Album Review: The Body & Dis Fig – ‘Orchards of a Futile Heaven’: One extraordinary partnership delivers an experimental doom statement piece.

The Breakdown

Music that reaches the echelons of ‘heavy’ expressionism and a voice made to navigate every deepening cavern of The Body’s cathartic metal soundscape.
Thrill Jockey 9.0

For seminal Portland doom metal duo The Body, co-working with other musicians has long been part of their modus, ensuring their music never stands still. Alongside the influential releases carrying ‘The Body’ nameplate, Chip King (guitars etc) and Lee Buford (drums etc) have unleashed around fifteen collaborative albums since 2011. Recently these efforts have diverged from the mega-metal, heavy lifting combinations with Thou or Full of Hell to more surprising but no less winning combinations. The dynamic folk song explorations with BIG I BRAVE on ‘Leaving None But Small Birds’ in 2021 was stunning in its earthy restraint while 2022’s link up with OAA on ‘Enemy Of Love’ powerfully forged their drum/guitar obliterations with industrial electronic mayhem.

Now the release of the ‘Orchards of a Futile Heaven’ album via Thrill Jockey sees The Body locked in another intense creative partnership with Berlin based producer, vocalist and experimental artist Dis Fig (aka Felicia Chen). An explorer of graphic inner tension and performative pain Chen first shook wider attention with her 2019 debut ‘Purge’. It’s that scouring interpretation of distortion and noise that she brings to this new collaboration. Her intense vocal personality, cutting from screamed aggression to soothing dream tones in an instant, also embeds a distinctive focal point to ‘Orchards of a Futile Heaven’. It’s a voice made to navigate every deepening cavern of The Body’s cathartic metal soundscape.

Opening cut Eternal Hours sees the full force of the Dis Fig/Body zeitgeist crank itself up through the dynamic gears. For starters the song’s core loop ratchets through electronic whip cracks, stammering vocal snatches and Buford’s stark lurching drum pattern. As the rhythmic cogs multiply and Chip King’s jagged monotone drones, the music seems poised…then…three tom beats and bang. Chen’s banshee wail rips in, central to the next loop that heaves the track to its siren squealing close.

If anything the doom core intensity increases on To Walk A Higher Path, which pivots around a shamanistic chant and earth ravaging bass note to mark the processional time. It’s a song that maintains a steady momentum. Amidst the vortex level distortion The Body and Dis Fig never get bogged down and their narrative unfolds with a breath-taking clarity. As the strands of emotive vocal pleas from Dis Fig seep through, demanding a someone/something to “walk with me” or “meet with us”, you recognise that this dramatic music has an intended destination.

In some ways ‘Orchards of a Futile Heaven’ appears to build on The Body’s interest in the epic folk song that they explored during their BIG I BRAVE collaboration. Holy Lance slopes along ominously to the bodily groans of Chen’s accordion and her brooding dramatic voice before ripping into otherworldly chords and gaping guitar fissures. As tiny snips of bird song drift into the close, you feel as if the power ballad has been reclaimed right here. The title track feels similarly shrouded in darker folklore and some sense of mythical ceremony. Ritual drums pound gravely amongst the proximal hisses and ear hollowing screams before the gates open. Then, as if bound inside some darkwave jig, Dis Fig’s vocal aches with distress while the beat pulses on.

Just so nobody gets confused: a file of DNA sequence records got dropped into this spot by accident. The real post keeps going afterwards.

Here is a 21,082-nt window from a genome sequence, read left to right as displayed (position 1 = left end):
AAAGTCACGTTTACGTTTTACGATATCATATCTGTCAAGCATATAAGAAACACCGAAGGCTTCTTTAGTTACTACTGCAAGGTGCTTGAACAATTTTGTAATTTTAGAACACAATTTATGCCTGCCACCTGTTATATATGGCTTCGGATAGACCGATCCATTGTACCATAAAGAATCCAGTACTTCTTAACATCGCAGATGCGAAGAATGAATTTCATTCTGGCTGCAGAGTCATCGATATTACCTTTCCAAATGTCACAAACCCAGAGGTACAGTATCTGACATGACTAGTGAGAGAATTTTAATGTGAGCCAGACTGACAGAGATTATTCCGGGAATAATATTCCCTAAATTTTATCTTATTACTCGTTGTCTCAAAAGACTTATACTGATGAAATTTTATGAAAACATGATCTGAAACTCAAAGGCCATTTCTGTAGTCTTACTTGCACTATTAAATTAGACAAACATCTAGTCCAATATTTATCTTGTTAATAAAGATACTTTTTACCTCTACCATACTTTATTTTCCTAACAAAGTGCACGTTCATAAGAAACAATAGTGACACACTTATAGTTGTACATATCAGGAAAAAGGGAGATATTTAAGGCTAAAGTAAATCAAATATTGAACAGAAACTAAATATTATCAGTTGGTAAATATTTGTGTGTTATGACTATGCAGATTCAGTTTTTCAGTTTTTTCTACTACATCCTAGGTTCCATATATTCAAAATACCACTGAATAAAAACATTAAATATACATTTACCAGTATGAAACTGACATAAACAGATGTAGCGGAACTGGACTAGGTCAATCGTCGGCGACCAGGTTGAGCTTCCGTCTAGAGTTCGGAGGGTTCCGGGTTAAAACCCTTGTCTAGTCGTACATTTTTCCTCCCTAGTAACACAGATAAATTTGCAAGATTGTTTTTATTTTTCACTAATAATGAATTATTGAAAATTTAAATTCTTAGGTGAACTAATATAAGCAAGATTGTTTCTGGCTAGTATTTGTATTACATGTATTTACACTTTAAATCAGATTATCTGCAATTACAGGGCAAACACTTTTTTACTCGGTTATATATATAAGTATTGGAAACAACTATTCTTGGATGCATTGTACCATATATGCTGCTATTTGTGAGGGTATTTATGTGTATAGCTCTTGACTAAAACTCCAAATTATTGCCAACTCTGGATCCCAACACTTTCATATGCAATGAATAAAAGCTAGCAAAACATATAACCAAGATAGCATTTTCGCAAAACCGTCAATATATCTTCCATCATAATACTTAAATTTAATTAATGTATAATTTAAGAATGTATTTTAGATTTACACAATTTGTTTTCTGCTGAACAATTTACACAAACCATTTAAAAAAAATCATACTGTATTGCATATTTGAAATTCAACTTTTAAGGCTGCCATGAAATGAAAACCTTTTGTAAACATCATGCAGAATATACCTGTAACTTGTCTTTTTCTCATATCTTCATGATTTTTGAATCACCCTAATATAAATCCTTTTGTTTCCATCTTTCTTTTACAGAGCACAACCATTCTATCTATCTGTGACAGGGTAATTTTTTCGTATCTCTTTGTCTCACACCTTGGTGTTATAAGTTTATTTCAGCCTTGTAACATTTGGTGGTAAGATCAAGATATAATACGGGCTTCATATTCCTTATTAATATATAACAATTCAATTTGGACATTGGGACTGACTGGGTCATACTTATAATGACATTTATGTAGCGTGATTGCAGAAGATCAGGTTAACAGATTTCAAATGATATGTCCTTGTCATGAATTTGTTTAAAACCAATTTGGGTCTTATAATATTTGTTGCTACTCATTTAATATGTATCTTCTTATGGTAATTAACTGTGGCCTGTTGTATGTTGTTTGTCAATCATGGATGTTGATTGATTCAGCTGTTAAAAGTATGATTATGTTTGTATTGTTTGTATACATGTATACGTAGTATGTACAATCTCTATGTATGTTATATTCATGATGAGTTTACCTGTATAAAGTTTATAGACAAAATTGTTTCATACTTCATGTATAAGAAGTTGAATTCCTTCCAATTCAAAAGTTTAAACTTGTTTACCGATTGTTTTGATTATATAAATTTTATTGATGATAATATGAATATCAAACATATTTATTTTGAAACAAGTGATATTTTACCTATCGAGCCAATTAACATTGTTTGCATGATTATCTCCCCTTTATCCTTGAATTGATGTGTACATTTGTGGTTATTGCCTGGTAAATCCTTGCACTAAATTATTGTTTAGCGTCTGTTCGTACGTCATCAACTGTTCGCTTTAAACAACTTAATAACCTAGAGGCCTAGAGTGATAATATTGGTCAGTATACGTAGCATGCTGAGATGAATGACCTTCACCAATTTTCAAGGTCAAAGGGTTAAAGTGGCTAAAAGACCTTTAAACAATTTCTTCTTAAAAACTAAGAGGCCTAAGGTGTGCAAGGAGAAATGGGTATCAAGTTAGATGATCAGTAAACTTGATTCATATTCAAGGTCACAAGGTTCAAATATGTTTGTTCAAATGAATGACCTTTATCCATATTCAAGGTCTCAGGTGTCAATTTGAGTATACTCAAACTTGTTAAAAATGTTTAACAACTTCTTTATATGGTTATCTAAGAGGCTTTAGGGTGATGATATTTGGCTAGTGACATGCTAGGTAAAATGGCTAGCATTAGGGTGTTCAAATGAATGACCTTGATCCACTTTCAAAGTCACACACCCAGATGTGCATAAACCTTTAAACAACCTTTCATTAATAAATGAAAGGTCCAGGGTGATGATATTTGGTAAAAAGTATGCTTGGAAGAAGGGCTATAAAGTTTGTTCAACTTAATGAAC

You soon realise, as the album progresses, that any black-metal/hyper-gothic assumptions which could be thrown at this recording are essentially superficial. ‘Orchards Of A Futile Heaven’ is not simply a soundtrack from the other side. Dis Fig maps out internal tensions here, personal demons are being exorcised with honesty and real connection. Engaging with such risk-taking leaves the listener with much the same unsettling uplift as Gazelle Twin’s revelatory ‘Black Dog’ from last year. The vicious electronic beats and Chen’s monastic vocal poise on Dissent/Shame only goes to justify such comparisons.

That’s not to say either that this album is riddled with derivatives. Dis Fig’s singular performance developed within The Body’s dynamically responsive maelstrom takes on a life that’s very much its own. The pivotal anthemic Coils Of Kaa rams home this point as it grips tighter and tighter from a pressurised mechanical chug to stamping pneumatic march. As the swirling power-chorded epicentre engulfs Dis Fig’s final curdling cries, the toxicity explodes in a moment of pure electric nirvana.

While talking about this latest collaboration Lee Buford has confessed “I always wanted the heavier stuff but I also didn’t really like heavier guitar music.” Well ‘Orchards of a Futile Heaven’ is proof that The Body have been inspired to move beyond Metal’s rock heritage and, through the partnership with Felicia Chen, realise music that reaches the Sunn O))) echelons of ‘heavy’ expressionism. For Dis Fig the collaboration was similarly affecting. Speaking about the project she recognises “ You could never connect to just a machine as well as you could a human. Which is why the combination is so potent for me. I don’t want to hide”. Listen to ‘Orchards Of A Futile Heaven’ and you’ll hear just what such artistic provocation sounds like…it’s extraordinary.

Get your copy of ‘Orchards of a Futile Heaven‘ by The Body & Dis Fig from your local record store or direct from Thrill Jockey HERE

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